Sometimes they go by the name LSI keywords. Other times you'll see “semantic search” written somewhere. A proper semantic keywords definition can get pretty complicated.
But the thinking behind them is actually simple:
Latent semantic keywords are the phrases you use to give search engines a helping hand when it comes to the context of your content.
After all, these are machines we're talking about here. You or I might be able to tell the difference when someone writes “fire” and they mean something that is hot and useful for cooking food. Or when they write “fire!” and it's an instruction to shoot your acme cannon.
You'll certainly know when they write “fire” and they're referring to someone who's not being working so well recently and might be getting Alan Sugar-ed in the near future...
But to a search algorithm, it's all just words (well, values I suppose?). You need to give them a helping hand.
Enter, stage left, LSI keywords.
What are Latent Semantic Indexing (LSI) keywords?
LSI stands for Latent Semantic Indexing. This sounds all technical and jargon-y. It doesn't have to be though. Just think of them like this:
Semantic keywords are related phrases which help you show search engines what your content is really about.
Don't worry. It's essentially the way you write more than fifty words on any given subject anyway.
Have you ever played that game where you have to talk about, say, sausages for a minute straight?
Did you stick to the actual subject for that whole time? Or did you sort of talk around it?
I'm probably stretching that, but it's sort of the same idea here.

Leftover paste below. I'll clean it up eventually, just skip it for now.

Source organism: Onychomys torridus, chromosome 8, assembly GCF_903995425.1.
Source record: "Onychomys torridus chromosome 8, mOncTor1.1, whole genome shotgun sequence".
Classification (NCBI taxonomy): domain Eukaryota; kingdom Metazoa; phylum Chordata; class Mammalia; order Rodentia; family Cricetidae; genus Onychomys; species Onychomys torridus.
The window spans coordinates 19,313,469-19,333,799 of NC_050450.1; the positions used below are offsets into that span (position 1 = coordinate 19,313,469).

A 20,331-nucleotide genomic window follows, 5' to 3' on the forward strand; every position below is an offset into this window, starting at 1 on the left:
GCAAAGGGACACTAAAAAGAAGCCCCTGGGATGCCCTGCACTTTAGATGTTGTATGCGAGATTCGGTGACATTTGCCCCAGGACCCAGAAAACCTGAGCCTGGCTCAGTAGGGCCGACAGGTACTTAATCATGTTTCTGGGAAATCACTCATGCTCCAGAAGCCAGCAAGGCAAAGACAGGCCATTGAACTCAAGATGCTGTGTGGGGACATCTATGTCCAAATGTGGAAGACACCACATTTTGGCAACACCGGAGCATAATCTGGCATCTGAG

Google uses the LSI keywords in your content to decide on its context and where it should place you in terms of your position on the Search Engine Results Page when its fielding any given search query.
What does LSI keywords mean for your SEO?
It essentially boils down to another step in your writing process:
Semantic keyword research involves making another list of keywords which are related to your original keywords.
But actually, it can be pretty easy. I'll explain where to find a keyword list generator and other simple tricks below.
Armed with your research, you'll use your shiny new list of keywords in your content to:
Identify the questions people are actually asking about your keyword
Indicate to search engines that your content is highly relevant to the query while you do
Latent semantic keywords – advantages and why use them?
Apart from the obvious “Google says jump” rule, you actually get some pretty nifty advantages by using phrases like these:
You'll be more relevant – which leads your pages to develop higher quality scores (this is a good thing for getting search engines to display your content more often).
You'll sometimes pay less – for Pay Per Click (PPC – Google Ads, Bing Ads and the like) bids on well-chosen semantically relevant phrases.
People will click on your content – because it will actually answer the question they are typing in. Even if that question is, for example, “freelance content writer” and what they're really asking is “is there one near me? Do they look reliable? Can I afford their services?”
They give you good ideas – struggling to come up with good blog post topics? Check out the semantics of the situation.
Isn't this a major pain in the behind?
Well, actually, I think semantic keywords are a good thing. Let me explain: